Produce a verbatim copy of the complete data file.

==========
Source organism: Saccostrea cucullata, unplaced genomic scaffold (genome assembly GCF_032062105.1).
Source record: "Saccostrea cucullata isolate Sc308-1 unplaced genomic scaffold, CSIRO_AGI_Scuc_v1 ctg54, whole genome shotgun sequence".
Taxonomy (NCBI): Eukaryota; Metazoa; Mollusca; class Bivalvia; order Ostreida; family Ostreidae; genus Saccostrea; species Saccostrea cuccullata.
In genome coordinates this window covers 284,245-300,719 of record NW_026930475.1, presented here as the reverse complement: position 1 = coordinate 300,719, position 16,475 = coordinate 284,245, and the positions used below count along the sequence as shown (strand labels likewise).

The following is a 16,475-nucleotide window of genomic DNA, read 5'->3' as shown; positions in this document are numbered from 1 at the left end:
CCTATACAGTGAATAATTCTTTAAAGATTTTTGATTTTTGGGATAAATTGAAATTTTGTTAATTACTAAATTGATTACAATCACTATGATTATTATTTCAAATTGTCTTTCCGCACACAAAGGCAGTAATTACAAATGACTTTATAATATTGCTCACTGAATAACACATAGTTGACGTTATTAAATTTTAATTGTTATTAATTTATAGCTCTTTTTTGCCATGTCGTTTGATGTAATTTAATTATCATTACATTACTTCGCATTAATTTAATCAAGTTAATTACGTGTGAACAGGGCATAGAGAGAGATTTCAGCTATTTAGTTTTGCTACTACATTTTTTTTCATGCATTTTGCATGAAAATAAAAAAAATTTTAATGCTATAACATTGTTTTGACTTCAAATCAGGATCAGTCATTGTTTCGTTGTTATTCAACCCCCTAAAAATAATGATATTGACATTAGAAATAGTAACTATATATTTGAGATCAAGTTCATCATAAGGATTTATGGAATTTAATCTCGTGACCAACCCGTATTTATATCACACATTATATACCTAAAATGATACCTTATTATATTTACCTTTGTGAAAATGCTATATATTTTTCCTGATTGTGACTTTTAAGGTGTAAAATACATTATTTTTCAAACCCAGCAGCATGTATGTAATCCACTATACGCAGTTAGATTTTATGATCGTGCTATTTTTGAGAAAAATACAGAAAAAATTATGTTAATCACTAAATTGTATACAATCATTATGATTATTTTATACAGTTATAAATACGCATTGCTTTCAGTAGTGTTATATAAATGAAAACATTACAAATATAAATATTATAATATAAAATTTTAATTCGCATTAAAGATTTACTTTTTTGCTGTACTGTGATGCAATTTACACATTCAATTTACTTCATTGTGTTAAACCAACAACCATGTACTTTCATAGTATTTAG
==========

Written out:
Source organism: Saccostrea cucullata, unplaced genomic scaffold (genome assembly GCF_032062105.1).
Source record: "Saccostrea cucullata isolate Sc308-1 unplaced genomic scaffold, CSIRO_AGI_Scuc_v1 ctg54, whole genome shotgun sequence".
Taxonomy (NCBI): Eukaryota; Metazoa; Mollusca; class Bivalvia; order Ostreida; family Ostreidae; genus Saccostrea; species Saccostrea cuccullata.
In genome coordinates this window covers 284,245-300,719 of record NW_026930475.1, presented here as the reverse complement: position 1 = coordinate 300,719, position 16,475 = coordinate 284,245, and the positions used below count along the sequence as shown (strand labels likewise).

The following is a 16,475-nucleotide window of genomic DNA, read 5'->3' as shown; positions in this document are numbered from 1 at the left end:
CCTATACAGTGAATAATTCTTTAAAGATTTTTGATTTTTGGGATAAATTGAAATTTTGTTAATTACTAAATTGATTACAATCACTATGATTATTATTTCAAATTGTCTTTCCGCACACAAAGGCAGTAATTACAAATGACTTTATAATATTGCTCACTGAATAACACATAGTTGACGTTATTAAATTTTAATTGTTATTAATTTATAGCTCTTTTTTGCCATGTCGTTTGATGTAATTTAATTATCATTACATTACTTCGCATTAATTTAATCAAGTTAATTACGTGTGAACAGGGCATAGAGAGAGATTTCAGCTATTTAGTTTTGCTACTACATTTTTTTTCATGCATTTTGCATGAAAATAAAAAAAATTTTAATGCTATAACATTGTTTTGACTTCAAATCAGGATCAGTCATTGTTTCGTTGTTATTCAACCCCCTAAAAATAATGATATTGACATTAGAAATAGTAACTATATATTTGAGATCAAGTTCATCATAAGGATTTATGGAATTTAATCTCGTGACCAACCCGTATTTATATCACACATTATATACCTAAAATGATACCTTATTATATTTACCTTTGTGAAAATGCTATATATTTTTCCTGATTGTGACTTTTAAGGTGTAAAATACATTATTTTTCAAACCCAGCAGCATGTATGTAATCCACTATACGCAGTTAGATTTTATGATCGTGCTATTTTTGAGAAAAATACAGAAAAAATTATGTTAATCACTAAATTGTATACAATCATTATGATTATTTTATACAGTTATAAATACGCATTGCTTTCAGTAGTGTTATATAAATGAAAACATTACAAATATAAATATTATAATATAAAATTTTAATTCGCATTAAAGATTTACTTTTTTGCTGTACTGTGATGCAATTTACACATTCAATTTACTTCATTGTGTTAAACCAACAACCATGTACTTTCATAGTATTTAG